Ever share an update or news with a colleague or boss and receive a reaction you didn’t expect? One that doesn’t fit the severity of the message, and leaves you asking yourself, “What was that about?” Everyone overreacts at one time or another. When you’re the one overreacting, however, it’s hard to recognize it in the moment, says Liz Fosslien, coauthor and illustrator of No Hard Feelings: The Secret Power of Embracing Emotion at Work.
“We tend to have strong emotional reactions when we’ve been sitting on our feelings for too long,” she says. “This usually happens because we failed to address a minor issue when it first arose. Sometimes a simple miscommunication can devolve into a long-held grudge, just because neither party addressed the initial issue. When we continually try to push aside our sadness, disappointment, or anger, we are more likely to feel those same emotions.”
While it’s hard to keep your cool when you’re having a strong emotional reaction to something, letting your feelings affect how you treat someone will usually only make a situation worse.
“It’s dangerous to immediately treat intense emotions as facts, because they might be based on incorrect assumptions,” says Fosslien. “Say you’re responding to something a coworker just said or emailed you. It’s important to remember that the words people say are not always what they mean. Immediately jumping to the worst conclusion and acting based on your assumptions means there’s a good chance you’re unnecessarily inflaming a situation.”
Overreacting to data
In addition to words, numbers can be a trigger, says Mark Graban, author of Measures of Success: React Less, Lead Better, Improve More. “People can easily overreact to a data blip,” he says. “They tend to have a recency bias, reacting to what’s happening today. This may cause someone to spend hours looking for a root cause that isn’t there.”
Overreacting can lead to impulsive and bad ideas, and get in the way of finding better ways to improve performance, says Graban. “If something is a rare and unique event, ask, ‘Did something happen today?'” he says. “By taking a step back and looking at the overall system, you can be less reactive in a more systemic way.”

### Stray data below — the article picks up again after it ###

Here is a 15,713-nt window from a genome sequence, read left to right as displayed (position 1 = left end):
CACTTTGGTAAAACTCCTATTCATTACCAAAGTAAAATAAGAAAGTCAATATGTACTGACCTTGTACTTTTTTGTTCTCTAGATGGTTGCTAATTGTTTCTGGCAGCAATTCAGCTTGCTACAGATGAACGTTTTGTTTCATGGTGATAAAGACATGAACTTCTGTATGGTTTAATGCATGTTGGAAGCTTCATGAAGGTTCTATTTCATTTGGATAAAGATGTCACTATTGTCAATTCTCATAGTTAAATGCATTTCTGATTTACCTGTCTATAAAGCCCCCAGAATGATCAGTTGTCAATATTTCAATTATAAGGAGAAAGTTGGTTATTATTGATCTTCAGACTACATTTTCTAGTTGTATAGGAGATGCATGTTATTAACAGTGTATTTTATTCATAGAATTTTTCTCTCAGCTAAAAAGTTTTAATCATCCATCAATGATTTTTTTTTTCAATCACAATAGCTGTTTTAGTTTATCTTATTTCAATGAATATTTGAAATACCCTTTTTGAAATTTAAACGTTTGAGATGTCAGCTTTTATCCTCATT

Don’t react to a data point in isolation; look for predictable fluctuations around averages. For example, if a customer service score has an average of 75, anything within a few points is not something to react to on its own. If it hits 60, then it’s worth investigating, says Graban.
“Small blips are considered noise in metrics, where data outside of calculated limits are signals,” he says. “Eight consecutive points above or below random fluctuations is a signal that something has changed and is worth investigating.”
Whether it’s words or numbers, overreacting too often harms your health. In a study at the University of California, Berkeley, researchers asked people to rate how strongly they agreed with statements such as, “I tell myself I shouldn’t be feeling the way that I’m feeling.” Those who felt bad about feeling bad had lower well-being than their more self-accepting peers.
“People who accept and work through their negative emotions, either by themselves or by calmly discussing an issue with another person, are able to better cope with stress and less likely to get mired in their bad mood,” says Fosslien.
Ask yourself, “What could be driving my reaction? Did your colleague interrupt you for the fourth time that day, or is it possible that you’ve simply had too much coffee?” she says.
Also, look for the need behind your emotion, says Fosslien. “One way to do this is to flip your perspective and explicitly state what you’d like to be feeling instead,” she says. “Ask yourself, ‘What do I want to feel?’ If you’d like to feel calm instead of anxious, figure out what you need to do to successfully relax.”
Perhaps you’re irritable because you need to feel confident that your team can meet a looming deadline. Once you pinpoint the need behind your feelings, it’s easier to see what actions you can take to improve your mood, says Fosslien.